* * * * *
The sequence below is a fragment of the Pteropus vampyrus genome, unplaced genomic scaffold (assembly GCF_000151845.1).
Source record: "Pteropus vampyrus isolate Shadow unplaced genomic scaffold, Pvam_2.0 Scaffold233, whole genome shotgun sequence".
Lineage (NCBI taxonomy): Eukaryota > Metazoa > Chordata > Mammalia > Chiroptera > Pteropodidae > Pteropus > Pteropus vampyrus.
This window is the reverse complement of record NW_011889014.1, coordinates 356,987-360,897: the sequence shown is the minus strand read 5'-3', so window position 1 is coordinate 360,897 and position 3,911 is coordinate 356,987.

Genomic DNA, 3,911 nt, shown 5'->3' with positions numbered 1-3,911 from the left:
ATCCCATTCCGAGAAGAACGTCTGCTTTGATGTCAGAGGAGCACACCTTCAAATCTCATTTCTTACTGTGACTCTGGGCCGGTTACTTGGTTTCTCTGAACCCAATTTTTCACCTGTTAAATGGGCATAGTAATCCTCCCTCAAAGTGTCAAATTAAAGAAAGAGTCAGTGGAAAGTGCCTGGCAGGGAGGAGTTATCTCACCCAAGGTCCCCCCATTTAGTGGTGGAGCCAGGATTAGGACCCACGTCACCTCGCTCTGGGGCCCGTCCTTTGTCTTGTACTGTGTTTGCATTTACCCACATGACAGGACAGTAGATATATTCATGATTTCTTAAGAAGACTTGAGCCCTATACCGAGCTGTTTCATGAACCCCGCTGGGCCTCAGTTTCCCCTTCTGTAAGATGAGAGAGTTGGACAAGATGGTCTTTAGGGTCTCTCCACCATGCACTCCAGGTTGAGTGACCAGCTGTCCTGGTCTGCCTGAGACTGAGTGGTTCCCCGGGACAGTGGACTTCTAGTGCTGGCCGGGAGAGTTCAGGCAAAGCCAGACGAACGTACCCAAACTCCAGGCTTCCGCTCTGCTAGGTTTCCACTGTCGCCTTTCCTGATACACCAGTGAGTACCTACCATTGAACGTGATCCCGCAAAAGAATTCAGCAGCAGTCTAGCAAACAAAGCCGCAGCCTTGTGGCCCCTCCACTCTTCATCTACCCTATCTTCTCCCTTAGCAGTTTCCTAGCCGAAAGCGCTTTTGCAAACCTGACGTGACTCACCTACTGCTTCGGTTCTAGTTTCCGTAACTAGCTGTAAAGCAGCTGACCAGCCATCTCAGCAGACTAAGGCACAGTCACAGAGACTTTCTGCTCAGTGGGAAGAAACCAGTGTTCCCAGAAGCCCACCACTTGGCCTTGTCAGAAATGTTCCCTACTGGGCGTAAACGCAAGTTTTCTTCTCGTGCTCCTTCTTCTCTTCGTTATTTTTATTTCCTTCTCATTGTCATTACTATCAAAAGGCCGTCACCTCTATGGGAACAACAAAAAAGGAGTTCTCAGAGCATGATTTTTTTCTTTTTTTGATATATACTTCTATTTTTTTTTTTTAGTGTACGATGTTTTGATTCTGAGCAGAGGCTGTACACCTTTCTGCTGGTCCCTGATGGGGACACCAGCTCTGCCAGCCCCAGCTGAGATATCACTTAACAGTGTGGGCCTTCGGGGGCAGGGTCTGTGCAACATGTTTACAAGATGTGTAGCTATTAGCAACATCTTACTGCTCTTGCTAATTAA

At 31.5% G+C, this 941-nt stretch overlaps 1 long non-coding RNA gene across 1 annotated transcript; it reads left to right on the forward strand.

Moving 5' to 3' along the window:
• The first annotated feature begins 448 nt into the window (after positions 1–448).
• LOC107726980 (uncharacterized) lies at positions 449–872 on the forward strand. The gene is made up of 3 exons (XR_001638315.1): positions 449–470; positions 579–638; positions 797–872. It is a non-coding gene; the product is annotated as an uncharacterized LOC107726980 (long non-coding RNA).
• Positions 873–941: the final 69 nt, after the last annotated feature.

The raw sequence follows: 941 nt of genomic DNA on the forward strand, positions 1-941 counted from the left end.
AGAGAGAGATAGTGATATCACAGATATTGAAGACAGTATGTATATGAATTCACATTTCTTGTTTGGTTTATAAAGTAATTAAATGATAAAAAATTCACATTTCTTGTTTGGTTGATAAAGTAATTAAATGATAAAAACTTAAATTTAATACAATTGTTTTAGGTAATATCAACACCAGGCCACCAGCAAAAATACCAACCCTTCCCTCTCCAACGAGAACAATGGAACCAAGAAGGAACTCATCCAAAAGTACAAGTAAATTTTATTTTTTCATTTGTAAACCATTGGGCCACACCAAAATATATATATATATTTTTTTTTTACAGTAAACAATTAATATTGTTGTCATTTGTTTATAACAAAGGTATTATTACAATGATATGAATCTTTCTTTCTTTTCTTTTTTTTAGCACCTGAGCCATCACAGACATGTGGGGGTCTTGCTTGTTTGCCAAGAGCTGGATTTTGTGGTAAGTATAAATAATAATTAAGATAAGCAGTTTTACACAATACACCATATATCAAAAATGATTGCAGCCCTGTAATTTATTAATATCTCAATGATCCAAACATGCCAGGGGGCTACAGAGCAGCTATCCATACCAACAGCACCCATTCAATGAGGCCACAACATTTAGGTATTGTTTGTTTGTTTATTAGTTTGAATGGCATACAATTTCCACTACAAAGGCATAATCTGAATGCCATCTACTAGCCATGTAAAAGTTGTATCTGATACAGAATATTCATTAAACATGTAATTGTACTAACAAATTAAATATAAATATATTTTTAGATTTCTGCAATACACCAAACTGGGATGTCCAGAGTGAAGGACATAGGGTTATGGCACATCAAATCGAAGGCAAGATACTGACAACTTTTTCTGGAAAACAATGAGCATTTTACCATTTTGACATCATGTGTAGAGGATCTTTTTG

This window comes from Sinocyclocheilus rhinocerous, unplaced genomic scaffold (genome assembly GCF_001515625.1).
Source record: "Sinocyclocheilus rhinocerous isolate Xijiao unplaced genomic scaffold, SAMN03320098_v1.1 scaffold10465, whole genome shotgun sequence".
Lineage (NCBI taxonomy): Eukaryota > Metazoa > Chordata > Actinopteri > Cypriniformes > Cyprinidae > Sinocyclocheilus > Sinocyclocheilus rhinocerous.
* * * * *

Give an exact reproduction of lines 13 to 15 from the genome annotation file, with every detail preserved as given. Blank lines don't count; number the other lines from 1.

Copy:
AGAGAGAGATAGTGATATCACAGATATTGAAGACAGTATGTATATGAATTCACATTTCTTGTTTGGTTTATAAAGTAATTAAATGATAAAAAATTCACATTTCTTGTTTGGTTGATAAAGTAATTAAATGATAAAAACTTAAATTTAATACAATTGTTTTAGGTAATATCAACACCAGGCCACCAGCAAAAATACCAACCCTTCCCTCTCCAACGAGAACAATGGAACCAAGAAGGAACTCATCCAAAAGTACAAGTAAATTTTATTTTTTCATTTGTAAACCATTGGGCCACACCAAAATATATATATATATTTTTTTTTTACAGTAAACAATTAATATTGTTGTCATTTGTTTATAACAAAGGTATTATTACAATGATATGAATCTTTCTTTCTTTTCTTTTTTTTAGCACCTGAGCCATCACAGACATGTGGGGGTCTTGCTTGTTTGCCAAGAGCTGGATTTTGTGGTAAGTATAAATAATAATTAAGATAAGCAGTTTTACACAATACACCATATATCAAAAATGATTGCAGCCCTGTAATTTATTAATATCTCAATGATCCAAACATGCCAGGGGGCTACAGAGCAGCTATCCATACCAACAGCACCCATTCAATGAGGCCACAACATTTAGGTATTGTTTGTTTGTTTATTAGTTTGAATGGCATACAATTTCCACTACAAAGGCATAATCTGAATGCCATCTACTAGCCATGTAAAAGTTGTATCTGATACAGAATATTCATTAAACATGTAATTGTACTAACAAATTAAATATAAATATATTTTTAGATTTCTGCAATACACCAAACTGGGATGTCCAGAGTGAAGGACATAGGGTTATGGCACATCAAATCGAAGGCAAGATACTGACAACTTTTTCTGGAAAACAATGAGCATTTTACCATTTTGACATCATGTGTAGAGGATCTTTTTG

This window comes from Sinocyclocheilus rhinocerous, unplaced genomic scaffold (genome assembly GCF_001515625.1).
Source record: "Sinocyclocheilus rhinocerous isolate Xijiao unplaced genomic scaffold, SAMN03320098_v1.1 scaffold10465, whole genome shotgun sequence".